What happens if I was never read my rights during an assault arrest? 3 Answers as of April 04, 2011

I was sitting down eating dinner when I heard people yelling outside. I got up looked out my window and saw two girls attacking my mother in law. I went outside and attempted to ask what was going on when the girls ran at me. I had no time to do anything but defend myself. Before I knew it I was on the ground. Finally everything was broken up, or so I thought when all of a sudden a girl came out of her house with a bat. Then some other guy came running out and my husband was there. I dont know where they came from but they had obviously been fighting there faces were all marked up. They started yelling at each other. I went to go back to my house to call the cops when they pulled in my driveway. The cops started questioning me. Then they said that I attacked some guy with a pipe. I said I never had anything. They put me in handcuffs and in the cop car. They sat there telling me we know you did it admit it. I said I never hit anyone with anything other than my hands and I never touched that guy at all. They then told me they were going to search my house. They then took me out of the car and brought me in my house. The one cop began searching my house. I have been having flooding in my basement and I have a rainbow vacuum which also has attachments for a shop vac that sucks up water. They found an attachment for that which they said was the weapon I used even though it had no blood, no dents or any such evidence on it. They also found a bat. They are saying that I hit him in the head and chest causing him to suffer a broken nose. I was put in jail still never having my rights read. I am now being charged with a class D felony of assault in the second degree and disorderly conduct. I have no prior record. I am wondering if I can have these charges dropped or reduced to the fact that I never gad my rights read and there was no search warrant. Due back in court on the 31st of this month. Please respond ASAP.

Ask a Local Attorney. 100% Anonymous. Free Answers.

Free Case Evaluation by a Local Lawyer: Click here
Theodore W. Robinson, P.C.
Theodore W. Robinson, P.C. | Theodore W. Robinson
You should not be thinking of pleading guilty to anything in this matter. You were acting in self-defense or the defense of another (your mother) and that is permissable by the law. As for the other issues mentioned, it sounds like you have a good case overall and you should defend yourself strenuously. HIre a good lawyer and take on the prosecutor. The cops had no right to search your home without your written consent. Whatever they may have found is suppressable after a hearing,. As for your "rights" that doesn't matter unless they claim that you gave them a statement admitting something. Otherwise, it has nothing to do with anything.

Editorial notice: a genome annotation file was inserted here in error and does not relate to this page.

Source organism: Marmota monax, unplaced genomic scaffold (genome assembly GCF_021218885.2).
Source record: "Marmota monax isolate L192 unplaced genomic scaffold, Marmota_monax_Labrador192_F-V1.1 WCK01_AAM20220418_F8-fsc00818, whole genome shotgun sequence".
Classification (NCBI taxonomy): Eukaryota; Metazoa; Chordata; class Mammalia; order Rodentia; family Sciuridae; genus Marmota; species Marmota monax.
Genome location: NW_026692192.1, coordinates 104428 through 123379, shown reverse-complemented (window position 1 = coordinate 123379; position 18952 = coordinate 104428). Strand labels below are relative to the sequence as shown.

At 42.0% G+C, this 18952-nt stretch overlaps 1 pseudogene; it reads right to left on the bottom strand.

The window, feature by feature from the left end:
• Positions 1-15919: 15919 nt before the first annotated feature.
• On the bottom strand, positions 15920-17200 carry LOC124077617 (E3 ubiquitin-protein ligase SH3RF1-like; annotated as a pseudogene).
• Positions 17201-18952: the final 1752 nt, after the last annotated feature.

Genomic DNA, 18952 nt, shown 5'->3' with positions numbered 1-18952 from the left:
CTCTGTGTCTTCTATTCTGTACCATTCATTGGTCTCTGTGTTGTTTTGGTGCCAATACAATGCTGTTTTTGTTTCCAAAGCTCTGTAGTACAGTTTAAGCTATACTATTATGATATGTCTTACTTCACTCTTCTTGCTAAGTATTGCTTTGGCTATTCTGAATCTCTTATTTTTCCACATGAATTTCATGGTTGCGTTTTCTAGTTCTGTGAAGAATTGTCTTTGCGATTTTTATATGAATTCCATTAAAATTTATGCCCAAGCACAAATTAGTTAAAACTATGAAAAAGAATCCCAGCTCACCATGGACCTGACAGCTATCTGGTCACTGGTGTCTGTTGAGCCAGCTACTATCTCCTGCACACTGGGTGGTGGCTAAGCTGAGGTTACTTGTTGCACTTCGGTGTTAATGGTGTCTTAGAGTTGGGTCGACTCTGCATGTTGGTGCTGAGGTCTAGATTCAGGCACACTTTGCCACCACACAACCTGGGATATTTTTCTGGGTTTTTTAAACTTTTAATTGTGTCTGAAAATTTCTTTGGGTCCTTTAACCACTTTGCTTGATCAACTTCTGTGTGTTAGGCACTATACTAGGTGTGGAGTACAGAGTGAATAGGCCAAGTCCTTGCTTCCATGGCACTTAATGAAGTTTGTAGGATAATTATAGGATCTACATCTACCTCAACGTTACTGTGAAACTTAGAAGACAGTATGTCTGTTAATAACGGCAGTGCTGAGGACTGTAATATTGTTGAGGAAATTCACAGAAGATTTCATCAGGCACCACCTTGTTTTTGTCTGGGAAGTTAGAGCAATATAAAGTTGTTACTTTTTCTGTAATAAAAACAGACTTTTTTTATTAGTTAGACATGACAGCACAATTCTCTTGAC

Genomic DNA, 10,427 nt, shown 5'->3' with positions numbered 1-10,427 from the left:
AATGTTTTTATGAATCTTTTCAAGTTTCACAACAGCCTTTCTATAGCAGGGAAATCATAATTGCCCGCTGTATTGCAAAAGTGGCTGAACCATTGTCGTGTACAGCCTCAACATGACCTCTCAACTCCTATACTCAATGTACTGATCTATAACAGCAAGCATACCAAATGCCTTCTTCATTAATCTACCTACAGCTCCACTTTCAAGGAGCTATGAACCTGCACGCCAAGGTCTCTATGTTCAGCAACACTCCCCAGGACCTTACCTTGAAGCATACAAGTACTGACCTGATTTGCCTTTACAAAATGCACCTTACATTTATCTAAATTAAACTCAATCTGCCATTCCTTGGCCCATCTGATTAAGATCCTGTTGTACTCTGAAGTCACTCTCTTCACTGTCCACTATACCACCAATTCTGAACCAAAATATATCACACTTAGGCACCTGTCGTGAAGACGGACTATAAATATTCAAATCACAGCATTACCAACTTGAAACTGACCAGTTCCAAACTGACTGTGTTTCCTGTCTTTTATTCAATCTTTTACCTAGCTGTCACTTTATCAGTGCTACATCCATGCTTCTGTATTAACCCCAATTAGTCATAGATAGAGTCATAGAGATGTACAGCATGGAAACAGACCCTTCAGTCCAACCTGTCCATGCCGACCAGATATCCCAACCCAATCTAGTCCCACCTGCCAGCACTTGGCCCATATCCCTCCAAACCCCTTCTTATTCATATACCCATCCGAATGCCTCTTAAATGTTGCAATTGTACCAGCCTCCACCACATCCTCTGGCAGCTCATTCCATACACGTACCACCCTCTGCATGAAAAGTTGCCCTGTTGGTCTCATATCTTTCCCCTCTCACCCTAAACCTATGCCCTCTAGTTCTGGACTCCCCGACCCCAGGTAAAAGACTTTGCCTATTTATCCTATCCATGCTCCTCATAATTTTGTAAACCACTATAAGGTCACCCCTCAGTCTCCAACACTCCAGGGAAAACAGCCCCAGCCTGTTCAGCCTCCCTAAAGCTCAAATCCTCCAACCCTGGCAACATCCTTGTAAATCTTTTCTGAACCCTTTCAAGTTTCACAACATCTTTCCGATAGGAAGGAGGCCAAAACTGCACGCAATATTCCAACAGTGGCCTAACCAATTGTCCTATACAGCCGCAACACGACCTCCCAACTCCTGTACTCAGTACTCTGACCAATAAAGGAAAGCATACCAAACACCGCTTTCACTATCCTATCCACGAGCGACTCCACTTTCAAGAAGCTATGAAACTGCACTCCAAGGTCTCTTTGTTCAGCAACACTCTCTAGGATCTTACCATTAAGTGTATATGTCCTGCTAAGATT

Answer Applies to: New York
Replied: 4/4/2011
Edward  D. Dowling IV Attorney at Law
Edward D. Dowling IV Attorney at Law | Edward D. Dowling IV
The issue of whether and when the police have to read you your Miranda rights is fairly complicated and depends on all the facts and circumstances of the case. Generally they only have to read you your rights at the point when you are in custody and are being interrogated. You should hire an attorney- you may have a defense of self defense to the charge.
Answer Applies to: New York
Replied: 3/30/2011
Law Offices of John Carney
Law Offices of John Carney | John Carney
You should not have talked to the police, let them search your house, or admitted your involvement in the incident. You should have understood that you have a right to remain silent and a right to an attorney before any questions are asked of you. Most people convict themselves because they are unaware of their constitutional rights and are manipulated by the police into making statements that are used to convict them. They make it harder for the lawyer to plea bargain or fight the case. They remove the possible defense of mis-identification and often give the prosecutor a huge advantage at trial. If you need an attorney please feel free to call for a consultation anytime.
Answer Applies to: New York
Replied: 3/29/2011
Click to View More Answers: